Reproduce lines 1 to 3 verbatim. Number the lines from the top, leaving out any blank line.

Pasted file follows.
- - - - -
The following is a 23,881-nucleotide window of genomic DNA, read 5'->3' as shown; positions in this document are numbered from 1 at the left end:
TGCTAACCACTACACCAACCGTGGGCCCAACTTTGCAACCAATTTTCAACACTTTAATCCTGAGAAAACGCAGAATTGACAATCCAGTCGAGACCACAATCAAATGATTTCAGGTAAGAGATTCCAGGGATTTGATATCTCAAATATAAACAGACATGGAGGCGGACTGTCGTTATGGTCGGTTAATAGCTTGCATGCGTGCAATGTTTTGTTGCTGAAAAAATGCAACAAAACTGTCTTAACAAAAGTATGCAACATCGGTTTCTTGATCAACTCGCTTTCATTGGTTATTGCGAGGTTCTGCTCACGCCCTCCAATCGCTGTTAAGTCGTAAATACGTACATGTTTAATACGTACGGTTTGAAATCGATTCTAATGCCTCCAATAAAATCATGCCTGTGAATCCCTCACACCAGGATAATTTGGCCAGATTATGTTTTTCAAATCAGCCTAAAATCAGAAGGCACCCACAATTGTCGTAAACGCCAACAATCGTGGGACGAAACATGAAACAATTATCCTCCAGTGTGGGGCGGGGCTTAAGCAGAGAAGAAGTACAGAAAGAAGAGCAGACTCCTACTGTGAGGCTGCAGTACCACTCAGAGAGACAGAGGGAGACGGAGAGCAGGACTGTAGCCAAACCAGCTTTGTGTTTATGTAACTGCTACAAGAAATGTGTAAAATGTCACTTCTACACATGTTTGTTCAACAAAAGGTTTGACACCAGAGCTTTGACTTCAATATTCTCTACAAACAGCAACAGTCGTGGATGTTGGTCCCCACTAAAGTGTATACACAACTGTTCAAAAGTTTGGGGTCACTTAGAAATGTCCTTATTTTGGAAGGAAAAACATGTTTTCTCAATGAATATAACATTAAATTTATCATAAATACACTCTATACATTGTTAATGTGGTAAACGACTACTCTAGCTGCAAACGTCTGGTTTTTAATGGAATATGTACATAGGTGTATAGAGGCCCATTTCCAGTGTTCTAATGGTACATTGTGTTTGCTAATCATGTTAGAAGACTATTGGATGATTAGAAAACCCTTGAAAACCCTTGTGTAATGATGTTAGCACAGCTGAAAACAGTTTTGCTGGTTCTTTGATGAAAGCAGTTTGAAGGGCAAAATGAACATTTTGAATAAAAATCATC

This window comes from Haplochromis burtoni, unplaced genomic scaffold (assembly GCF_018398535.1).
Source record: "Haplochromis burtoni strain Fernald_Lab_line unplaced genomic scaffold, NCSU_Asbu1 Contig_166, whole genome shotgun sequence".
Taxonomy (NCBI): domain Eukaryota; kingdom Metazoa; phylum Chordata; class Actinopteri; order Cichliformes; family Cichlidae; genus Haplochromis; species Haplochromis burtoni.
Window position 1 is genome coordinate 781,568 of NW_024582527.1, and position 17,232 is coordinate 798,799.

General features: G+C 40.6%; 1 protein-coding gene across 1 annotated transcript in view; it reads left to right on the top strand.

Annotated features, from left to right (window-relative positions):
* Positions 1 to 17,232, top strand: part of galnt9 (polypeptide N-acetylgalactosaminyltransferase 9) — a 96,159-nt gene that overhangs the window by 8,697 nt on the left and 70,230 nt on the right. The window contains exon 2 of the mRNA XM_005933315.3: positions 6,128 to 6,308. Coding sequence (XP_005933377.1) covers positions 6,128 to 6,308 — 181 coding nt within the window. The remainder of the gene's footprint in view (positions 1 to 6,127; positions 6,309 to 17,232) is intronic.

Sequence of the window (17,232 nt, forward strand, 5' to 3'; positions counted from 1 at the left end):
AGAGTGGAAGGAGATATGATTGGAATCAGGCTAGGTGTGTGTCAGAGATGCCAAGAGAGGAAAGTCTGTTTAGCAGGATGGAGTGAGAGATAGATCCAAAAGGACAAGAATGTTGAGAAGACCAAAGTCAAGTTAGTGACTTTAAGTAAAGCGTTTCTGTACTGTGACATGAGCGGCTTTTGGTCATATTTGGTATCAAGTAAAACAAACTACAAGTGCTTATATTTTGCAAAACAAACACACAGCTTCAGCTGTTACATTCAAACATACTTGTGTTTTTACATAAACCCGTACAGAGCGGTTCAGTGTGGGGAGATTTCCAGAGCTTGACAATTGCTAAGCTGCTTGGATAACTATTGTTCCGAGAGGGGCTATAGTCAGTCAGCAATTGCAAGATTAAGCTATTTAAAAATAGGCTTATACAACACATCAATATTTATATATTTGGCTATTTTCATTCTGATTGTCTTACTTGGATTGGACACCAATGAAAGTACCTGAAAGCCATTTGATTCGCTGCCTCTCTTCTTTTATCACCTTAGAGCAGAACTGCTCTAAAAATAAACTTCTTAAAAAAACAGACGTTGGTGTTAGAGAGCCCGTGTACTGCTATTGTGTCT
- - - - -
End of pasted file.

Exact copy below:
The following is a 23,881-nucleotide window of genomic DNA, read 5'->3' as shown; positions in this document are numbered from 1 at the left end:
TGCTAACCACTACACCAACCGTGGGCCCAACTTTGCAACCAATTTTCAACACTTTAATCCTGAGAAAACGCAGAATTGACAATCCAGTCGAGACCACAATCAAATGATTTCAGGTAAGAGATTCCAGGGATTTGATATCTCAAATATAAACAGACATGGAGGCGGACTGTCGTTATGGTCGGTTAATAGCTTGCATGCGTGCAATGTTTTGTTGCTGAAAAAATGCAACAAAACTGTCTTAACAAAAGTATGCAACATCGGTTTCTTGATCAACTCGCTTTCATTGGTTATTGCGAGGTTCTGCTCACGCCCTCCAATCGCTGTTAAGTCGTAAATACGTACATGTTTAATACGTACGGTTTGAAATCGATTCTAATGCCTCCAATAAAATCATGCCTGTGAATCCCTCACACCAGGATAATTTGGCCAGATTATGTTTTTCAAATCAGCCTAAAATCAGAAGGCACCCACAATTGTCGTAAACGCCAACAATCGTGGGACGAAACATGAAACAATTATCCTCCAGTGTGGGGCGGGGCTTAAGCAGAGAAGAAGTACAGAAAGAAGAGCAGACTCCTACTGTGAGGCTGCAGTACCACTCAGAGAGACAGAGGGAGACGGAGAGCAGGACTGTAGCCAAACCAGCTTTGTGTTTATGTAACTGCTACAAGAAATGTGTAAAATGTCACTTCTACACATGTTTGTTCAACAAAAGGTTTGACACCAGAGCTTTGACTTCAATATTCTCTACAAACAGCAACAGTCGTGGATGTTGGTCCCCACTAAAGTGTATACACAACTGTTCAAAAGTTTGGGGTCACTTAGAAATGTCCTTATTTTGGAAGGAAAAACATGTTTTCTCAATGAATATAACATTAAATTTATCATAAATACACTCTATACATTGTTAATGTGGTAAACGACTACTCTAGCTGCAAACGTCTGGTTTTTAATGGAATATGTACATAGGTGTATAGAGGCCCATTTCCAGTGTTCTAATGGTACATTGTGTTTGCTAATCATGTTAGAAGACTATTGGATGATTAGAAAACCCTTGAAAACCCTTGTGTAATGATGTTAGCACAGCTGAAAACAGTTTTGCTGGTTCTTTGATGAAAGCAGTTTGAAGGGCAAAATGAACATTTTGAATAAAAATCATC

This window comes from Haplochromis burtoni, unplaced genomic scaffold (assembly GCF_018398535.1).